Jerry unloaded a round of birdshot into a runners face, knocking its dead body into the one behind it. Otto unloaded some buckshot into another bastard’s head, and it exploded from the impact. But the noise of the guns only drew more to their position. With a steady stream as this, Jerry and Otto could only hope to hold them off for a few more minutes. But luckily, as another batch of runners rounded a corner, a rope ladder floated down beside them. Jerry was first to latch on. Otto leaped off the car, and opened the trunk. He drew a black scoped Ruger M77 rifle, a backpack with an assortment of ammo, and an Ithaca 37 shotgun. Then, with a large jump, he too was hoisted into the air, dangling and swinging as the wind beat at him.
Jerry, who a moment ago had been scared shitless, seemed at ease in the air. He had been a grocery store owner before that. It had just so happened that during the beginnings of the epidemic, Jerry had been pulled over running from the zombies by Otto. Just as he was about to get bitten, Jerry, who thankfully had his Remington with him, shot the zombie that Otto otherwise would not have seen. Otto snapped out of his reminiscing as a pair of strong arms hoisted him into the passenger bay of the helicopter. Jerry was nowhere to be seen, but several other faces were. Most of the owners of the faces were armed with various types of weapons (mostly pistols and hunting rifles). A large man with a Winchester model 70 Rifle nodded his greeting. The man looked Otto over, and smirked.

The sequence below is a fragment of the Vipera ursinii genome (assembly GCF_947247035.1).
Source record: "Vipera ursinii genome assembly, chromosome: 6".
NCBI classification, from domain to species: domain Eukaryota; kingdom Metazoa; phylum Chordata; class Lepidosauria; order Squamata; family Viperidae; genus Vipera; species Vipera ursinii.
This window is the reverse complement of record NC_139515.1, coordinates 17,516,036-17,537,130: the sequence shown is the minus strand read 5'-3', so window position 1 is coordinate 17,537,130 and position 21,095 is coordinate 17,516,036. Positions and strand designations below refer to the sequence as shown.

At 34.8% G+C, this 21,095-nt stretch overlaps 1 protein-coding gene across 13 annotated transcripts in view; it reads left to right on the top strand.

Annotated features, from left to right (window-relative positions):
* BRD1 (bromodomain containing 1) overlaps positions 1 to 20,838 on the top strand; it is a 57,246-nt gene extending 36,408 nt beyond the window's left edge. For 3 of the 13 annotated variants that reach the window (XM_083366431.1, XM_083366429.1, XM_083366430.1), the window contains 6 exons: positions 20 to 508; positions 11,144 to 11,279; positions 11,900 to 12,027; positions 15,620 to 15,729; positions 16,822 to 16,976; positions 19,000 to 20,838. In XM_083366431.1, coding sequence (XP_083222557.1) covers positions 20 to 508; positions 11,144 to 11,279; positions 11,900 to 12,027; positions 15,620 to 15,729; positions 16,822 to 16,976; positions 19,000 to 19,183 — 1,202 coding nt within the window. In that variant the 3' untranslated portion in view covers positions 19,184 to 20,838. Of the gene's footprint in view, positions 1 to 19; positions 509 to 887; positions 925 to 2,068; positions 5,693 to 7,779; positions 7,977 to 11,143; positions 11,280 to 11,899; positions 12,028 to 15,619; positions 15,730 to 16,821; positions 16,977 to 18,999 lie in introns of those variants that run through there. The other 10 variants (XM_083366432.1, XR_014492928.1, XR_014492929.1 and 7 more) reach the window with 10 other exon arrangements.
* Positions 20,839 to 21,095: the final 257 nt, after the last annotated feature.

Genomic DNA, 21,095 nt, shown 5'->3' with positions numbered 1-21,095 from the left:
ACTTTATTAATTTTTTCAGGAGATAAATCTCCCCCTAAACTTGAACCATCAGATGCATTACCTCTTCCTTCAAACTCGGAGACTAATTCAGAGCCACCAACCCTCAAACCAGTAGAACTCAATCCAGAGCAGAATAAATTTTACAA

“So…you used to be a State Trooper, no?” he asked, motioning for Otto to take the seat directly across the man. Otto did so, cautiously setting his supplies at his feet. The man looked at the Ithaca shotgun, and then at the Mossberg that was slung across Otto’s back. “Mind if I borrow that Ithaca?” he asked. Otto tossed it to him, along with a box of shells. The man gladly took them.
“You have a name?” Asked Otto, who was loading up his Mossberg 500. The man didn’t reply. “And yes, I was a State Trooper…before all of this shit hit the fan…” he changed the subject. “My name is Otto Wakefield.”